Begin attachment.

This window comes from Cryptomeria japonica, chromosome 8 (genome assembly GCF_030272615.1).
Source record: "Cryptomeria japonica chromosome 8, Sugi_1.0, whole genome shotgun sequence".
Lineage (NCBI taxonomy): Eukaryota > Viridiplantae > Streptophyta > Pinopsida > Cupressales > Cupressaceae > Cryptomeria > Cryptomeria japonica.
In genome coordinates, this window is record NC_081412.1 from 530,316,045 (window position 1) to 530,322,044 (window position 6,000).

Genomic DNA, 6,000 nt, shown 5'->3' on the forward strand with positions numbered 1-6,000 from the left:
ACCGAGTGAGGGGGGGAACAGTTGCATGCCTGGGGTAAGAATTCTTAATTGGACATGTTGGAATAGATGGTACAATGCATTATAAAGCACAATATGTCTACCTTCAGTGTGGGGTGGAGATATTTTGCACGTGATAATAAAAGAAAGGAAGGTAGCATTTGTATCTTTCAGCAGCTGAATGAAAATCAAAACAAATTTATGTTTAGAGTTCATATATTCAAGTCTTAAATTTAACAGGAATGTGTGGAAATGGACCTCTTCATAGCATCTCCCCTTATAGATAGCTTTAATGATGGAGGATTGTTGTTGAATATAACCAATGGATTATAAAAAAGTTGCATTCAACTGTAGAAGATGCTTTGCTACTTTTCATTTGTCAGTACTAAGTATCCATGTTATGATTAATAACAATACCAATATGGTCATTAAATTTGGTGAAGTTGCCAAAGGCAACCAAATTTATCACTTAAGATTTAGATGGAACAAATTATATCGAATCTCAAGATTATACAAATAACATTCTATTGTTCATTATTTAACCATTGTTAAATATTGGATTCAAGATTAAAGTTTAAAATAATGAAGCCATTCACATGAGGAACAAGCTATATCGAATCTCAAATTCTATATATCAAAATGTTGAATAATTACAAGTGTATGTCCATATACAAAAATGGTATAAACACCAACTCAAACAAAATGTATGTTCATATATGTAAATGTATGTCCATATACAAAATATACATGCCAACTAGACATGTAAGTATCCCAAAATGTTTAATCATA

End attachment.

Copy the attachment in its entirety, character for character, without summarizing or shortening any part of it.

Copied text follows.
This window comes from Cryptomeria japonica, chromosome 8 (genome assembly GCF_030272615.1).
Source record: "Cryptomeria japonica chromosome 8, Sugi_1.0, whole genome shotgun sequence".
Lineage (NCBI taxonomy): Eukaryota > Viridiplantae > Streptophyta > Pinopsida > Cupressales > Cupressaceae > Cryptomeria > Cryptomeria japonica.
In genome coordinates, this window is record NC_081412.1 from 530,316,045 (window position 1) to 530,322,044 (window position 6,000).

Genomic DNA, 6,000 nt, shown 5'->3' on the forward strand with positions numbered 1-6,000 from the left:
ACCGAGTGAGGGGGGGAACAGTTGCATGCCTGGGGTAAGAATTCTTAATTGGACATGTTGGAATAGATGGTACAATGCATTATAAAGCACAATATGTCTACCTTCAGTGTGGGGTGGAGATATTTTGCACGTGATAATAAAAGAAAGGAAGGTAGCATTTGTATCTTTCAGCAGCTGAATGAAAATCAAAACAAATTTATGTTTAGAGTTCATATATTCAAGTCTTAAATTTAACAGGAATGTGTGGAAATGGACCTCTTCATAGCATCTCCCCTTATAGATAGCTTTAATGATGGAGGATTGTTGTTGAATATAACCAATGGATTATAAAAAAGTTGCATTCAACTGTAGAAGATGCTTTGCTACTTTTCATTTGTCAGTACTAAGTATCCATGTTATGATTAATAACAATACCAATATGGTCATTAAATTTGGTGAAGTTGCCAAAGGCAACCAAATTTATCACTTAAGATTTAGATGGAACAAATTATATCGAATCTCAAGATTATACAAATAACATTCTATTGTTCATTATTTAACCATTGTTAAATATTGGATTCAAGATTAAAGTTTAAAATAATGAAGCCATTCACATGAGGAACAAGCTATATCGAATCTCAAATTCTATATATCAAAATGTTGAATAATTACAAGTGTATGTCCATATACAAAAATGGTATAAACACCAACTCAAACAAAATGTATGTTCATATATGTAAATGTATGTCCATATACAAAATATACATGCCAACTAGACATGTAAGTATCCCAAAATGTTTAATCATA